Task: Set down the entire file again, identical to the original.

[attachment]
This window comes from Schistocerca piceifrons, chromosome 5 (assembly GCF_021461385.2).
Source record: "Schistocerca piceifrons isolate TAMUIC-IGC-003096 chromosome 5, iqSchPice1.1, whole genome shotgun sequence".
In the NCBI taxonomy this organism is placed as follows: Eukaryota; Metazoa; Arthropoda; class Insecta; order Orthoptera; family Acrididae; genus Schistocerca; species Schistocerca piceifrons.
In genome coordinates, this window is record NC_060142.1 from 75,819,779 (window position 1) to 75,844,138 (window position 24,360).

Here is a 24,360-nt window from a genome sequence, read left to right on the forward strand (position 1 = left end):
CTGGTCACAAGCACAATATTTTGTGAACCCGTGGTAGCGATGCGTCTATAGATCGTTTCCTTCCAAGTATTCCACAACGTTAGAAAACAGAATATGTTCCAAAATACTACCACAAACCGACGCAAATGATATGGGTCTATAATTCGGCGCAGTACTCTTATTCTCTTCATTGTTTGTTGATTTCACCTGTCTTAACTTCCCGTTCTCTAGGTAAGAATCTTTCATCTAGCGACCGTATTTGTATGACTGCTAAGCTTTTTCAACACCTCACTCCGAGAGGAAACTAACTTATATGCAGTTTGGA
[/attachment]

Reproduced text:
This window comes from Schistocerca piceifrons, chromosome 5 (assembly GCF_021461385.2).
Source record: "Schistocerca piceifrons isolate TAMUIC-IGC-003096 chromosome 5, iqSchPice1.1, whole genome shotgun sequence".
In the NCBI taxonomy this organism is placed as follows: Eukaryota; Metazoa; Arthropoda; class Insecta; order Orthoptera; family Acrididae; genus Schistocerca; species Schistocerca piceifrons.
In genome coordinates, this window is record NC_060142.1 from 75,819,779 (window position 1) to 75,844,138 (window position 24,360).

Here is a 24,360-nt window from a genome sequence, read left to right on the forward strand (position 1 = left end):
CTGGTCACAAGCACAATATTTTGTGAACCCGTGGTAGCGATGCGTCTATAGATCGTTTCCTTCCAAGTATTCCACAACGTTAGAAAACAGAATATGTTCCAAAATACTACCACAAACCGACGCAAATGATATGGGTCTATAATTCGGCGCAGTACTCTTATTCTCTTCATTGTTTGTTGATTTCACCTGTCTTAACTTCCCGTTCTCTAGGTAAGAATCTTTCATCTAGCGACCGTATTTGTATGACTGCTAAGCTTTTTCAACACCTCACTCCGAGAGGAAACTAACTTATATGCAGTTTGGA